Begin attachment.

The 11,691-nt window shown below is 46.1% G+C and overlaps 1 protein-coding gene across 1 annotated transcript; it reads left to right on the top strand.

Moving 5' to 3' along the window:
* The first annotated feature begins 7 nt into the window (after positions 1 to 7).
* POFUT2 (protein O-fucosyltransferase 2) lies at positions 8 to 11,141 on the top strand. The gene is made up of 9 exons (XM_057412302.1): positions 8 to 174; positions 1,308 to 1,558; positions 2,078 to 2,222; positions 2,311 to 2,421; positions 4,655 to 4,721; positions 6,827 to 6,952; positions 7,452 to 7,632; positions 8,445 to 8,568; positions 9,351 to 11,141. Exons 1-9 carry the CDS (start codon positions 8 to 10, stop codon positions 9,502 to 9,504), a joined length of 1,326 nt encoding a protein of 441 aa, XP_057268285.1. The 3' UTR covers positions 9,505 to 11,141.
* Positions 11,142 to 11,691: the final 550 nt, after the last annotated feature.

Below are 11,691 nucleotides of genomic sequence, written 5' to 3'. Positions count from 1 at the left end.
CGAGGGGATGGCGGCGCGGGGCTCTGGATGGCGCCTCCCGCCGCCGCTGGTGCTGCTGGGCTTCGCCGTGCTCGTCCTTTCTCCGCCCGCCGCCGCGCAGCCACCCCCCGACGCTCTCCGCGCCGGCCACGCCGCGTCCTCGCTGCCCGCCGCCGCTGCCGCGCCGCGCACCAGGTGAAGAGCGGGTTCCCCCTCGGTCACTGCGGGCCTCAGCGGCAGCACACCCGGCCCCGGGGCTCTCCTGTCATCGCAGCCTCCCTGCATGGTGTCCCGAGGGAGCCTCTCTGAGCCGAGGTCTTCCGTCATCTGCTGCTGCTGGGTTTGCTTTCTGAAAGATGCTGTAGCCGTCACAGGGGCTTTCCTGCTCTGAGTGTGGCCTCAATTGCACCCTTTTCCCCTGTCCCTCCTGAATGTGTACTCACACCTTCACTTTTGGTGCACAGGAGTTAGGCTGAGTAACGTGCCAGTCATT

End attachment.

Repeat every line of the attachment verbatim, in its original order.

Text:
The 11,691-nt window shown below is 46.1% G+C and overlaps 1 protein-coding gene across 1 annotated transcript; it reads left to right on the top strand.

Moving 5' to 3' along the window:
* The first annotated feature begins 7 nt into the window (after positions 1 to 7).
* POFUT2 (protein O-fucosyltransferase 2) lies at positions 8 to 11,141 on the top strand. The gene is made up of 9 exons (XM_057412302.1): positions 8 to 174; positions 1,308 to 1,558; positions 2,078 to 2,222; positions 2,311 to 2,421; positions 4,655 to 4,721; positions 6,827 to 6,952; positions 7,452 to 7,632; positions 8,445 to 8,568; positions 9,351 to 11,141. Exons 1-9 carry the CDS (start codon positions 8 to 10, stop codon positions 9,502 to 9,504), a joined length of 1,326 nt encoding a protein of 441 aa, XP_057268285.1. The 3' UTR covers positions 9,505 to 11,141.
* Positions 11,142 to 11,691: the final 550 nt, after the last annotated feature.

Below are 11,691 nucleotides of genomic sequence, written 5' to 3'. Positions count from 1 at the left end.
CGAGGGGATGGCGGCGCGGGGCTCTGGATGGCGCCTCCCGCCGCCGCTGGTGCTGCTGGGCTTCGCCGTGCTCGTCCTTTCTCCGCCCGCCGCCGCGCAGCCACCCCCCGACGCTCTCCGCGCCGGCCACGCCGCGTCCTCGCTGCCCGCCGCCGCTGCCGCGCCGCGCACCAGGTGAAGAGCGGGTTCCCCCTCGGTCACTGCGGGCCTCAGCGGCAGCACACCCGGCCCCGGGGCTCTCCTGTCATCGCAGCCTCCCTGCATGGTGTCCCGAGGGAGCCTCTCTGAGCCGAGGTCTTCCGTCATCTGCTGCTGCTGGGTTTGCTTTCTGAAAGATGCTGTAGCCGTCACAGGGGCTTTCCTGCTCTGAGTGTGGCCTCAATTGCACCCTTTTCCCCTGTCCCTCCTGAATGTGTACTCACACCTTCACTTTTGGTGCACAGGAGTTAGGCTGAGTAACGTGCCAGTCATT